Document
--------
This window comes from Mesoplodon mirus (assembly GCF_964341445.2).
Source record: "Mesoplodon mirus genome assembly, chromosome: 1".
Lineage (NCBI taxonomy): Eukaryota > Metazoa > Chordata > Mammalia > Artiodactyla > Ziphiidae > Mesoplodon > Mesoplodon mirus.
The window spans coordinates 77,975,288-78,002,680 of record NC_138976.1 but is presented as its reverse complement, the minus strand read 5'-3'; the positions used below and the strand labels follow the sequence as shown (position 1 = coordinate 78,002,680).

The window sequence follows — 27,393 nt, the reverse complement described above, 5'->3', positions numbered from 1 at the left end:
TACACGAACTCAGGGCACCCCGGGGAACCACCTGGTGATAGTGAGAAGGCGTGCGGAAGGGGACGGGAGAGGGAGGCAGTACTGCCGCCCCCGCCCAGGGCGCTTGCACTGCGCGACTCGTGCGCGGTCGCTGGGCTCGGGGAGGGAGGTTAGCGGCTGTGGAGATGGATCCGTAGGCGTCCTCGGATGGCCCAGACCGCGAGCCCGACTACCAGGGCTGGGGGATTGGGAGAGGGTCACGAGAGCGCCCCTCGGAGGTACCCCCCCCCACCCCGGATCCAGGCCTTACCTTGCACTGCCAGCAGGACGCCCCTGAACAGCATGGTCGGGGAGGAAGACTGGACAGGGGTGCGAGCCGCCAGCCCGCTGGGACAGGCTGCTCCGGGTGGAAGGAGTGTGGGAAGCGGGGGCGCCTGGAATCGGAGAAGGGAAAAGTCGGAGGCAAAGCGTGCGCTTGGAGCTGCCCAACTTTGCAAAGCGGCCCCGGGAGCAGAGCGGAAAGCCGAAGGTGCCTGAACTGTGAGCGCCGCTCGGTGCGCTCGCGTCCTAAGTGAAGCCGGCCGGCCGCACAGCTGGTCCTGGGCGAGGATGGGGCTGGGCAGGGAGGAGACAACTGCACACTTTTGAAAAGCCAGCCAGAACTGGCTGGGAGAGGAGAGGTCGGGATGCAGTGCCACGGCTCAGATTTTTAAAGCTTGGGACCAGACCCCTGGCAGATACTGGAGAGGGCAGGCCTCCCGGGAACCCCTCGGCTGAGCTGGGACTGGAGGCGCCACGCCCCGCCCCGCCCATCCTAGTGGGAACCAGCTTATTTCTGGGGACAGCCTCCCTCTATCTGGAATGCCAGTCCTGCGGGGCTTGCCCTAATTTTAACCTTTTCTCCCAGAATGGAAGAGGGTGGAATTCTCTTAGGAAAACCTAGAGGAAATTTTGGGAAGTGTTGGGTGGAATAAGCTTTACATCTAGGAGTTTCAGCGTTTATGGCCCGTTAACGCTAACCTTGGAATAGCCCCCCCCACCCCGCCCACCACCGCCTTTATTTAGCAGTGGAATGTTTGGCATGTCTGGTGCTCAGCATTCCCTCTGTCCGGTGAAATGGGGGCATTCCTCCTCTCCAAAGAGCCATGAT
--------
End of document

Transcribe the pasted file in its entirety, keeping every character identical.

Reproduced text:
This window comes from Mesoplodon mirus (assembly GCF_964341445.2).
Source record: "Mesoplodon mirus genome assembly, chromosome: 1".
Lineage (NCBI taxonomy): Eukaryota > Metazoa > Chordata > Mammalia > Artiodactyla > Ziphiidae > Mesoplodon > Mesoplodon mirus.
The window spans coordinates 77,975,288-78,002,680 of record NC_138976.1 but is presented as its reverse complement, the minus strand read 5'-3'; the positions used below and the strand labels follow the sequence as shown (position 1 = coordinate 78,002,680).

The window sequence follows — 27,393 nt, the reverse complement described above, 5'->3', positions numbered from 1 at the left end:
TACACGAACTCAGGGCACCCCGGGGAACCACCTGGTGATAGTGAGAAGGCGTGCGGAAGGGGACGGGAGAGGGAGGCAGTACTGCCGCCCCCGCCCAGGGCGCTTGCACTGCGCGACTCGTGCGCGGTCGCTGGGCTCGGGGAGGGAGGTTAGCGGCTGTGGAGATGGATCCGTAGGCGTCCTCGGATGGCCCAGACCGCGAGCCCGACTACCAGGGCTGGGGGATTGGGAGAGGGTCACGAGAGCGCCCCTCGGAGGTACCCCCCCCCACCCCGGATCCAGGCCTTACCTTGCACTGCCAGCAGGACGCCCCTGAACAGCATGGTCGGGGAGGAAGACTGGACAGGGGTGCGAGCCGCCAGCCCGCTGGGACAGGCTGCTCCGGGTGGAAGGAGTGTGGGAAGCGGGGGCGCCTGGAATCGGAGAAGGGAAAAGTCGGAGGCAAAGCGTGCGCTTGGAGCTGCCCAACTTTGCAAAGCGGCCCCGGGAGCAGAGCGGAAAGCCGAAGGTGCCTGAACTGTGAGCGCCGCTCGGTGCGCTCGCGTCCTAAGTGAAGCCGGCCGGCCGCACAGCTGGTCCTGGGCGAGGATGGGGCTGGGCAGGGAGGAGACAACTGCACACTTTTGAAAAGCCAGCCAGAACTGGCTGGGAGAGGAGAGGTCGGGATGCAGTGCCACGGCTCAGATTTTTAAAGCTTGGGACCAGACCCCTGGCAGATACTGGAGAGGGCAGGCCTCCCGGGAACCCCTCGGCTGAGCTGGGACTGGAGGCGCCACGCCCCGCCCCGCCCATCCTAGTGGGAACCAGCTTATTTCTGGGGACAGCCTCCCTCTATCTGGAATGCCAGTCCTGCGGGGCTTGCCCTAATTTTAACCTTTTCTCCCAGAATGGAAGAGGGTGGAATTCTCTTAGGAAAACCTAGAGGAAATTTTGGGAAGTGTTGGGTGGAATAAGCTTTACATCTAGGAGTTTCAGCGTTTATGGCCCGTTAACGCTAACCTTGGAATAGCCCCCCCCACCCCGCCCACCACCGCCTTTATTTAGCAGTGGAATGTTTGGCATGTCTGGTGCTCAGCATTCCCTCTGTCCGGTGAAATGGGGGCATTCCTCCTCTCCAAAGAGCCATGAT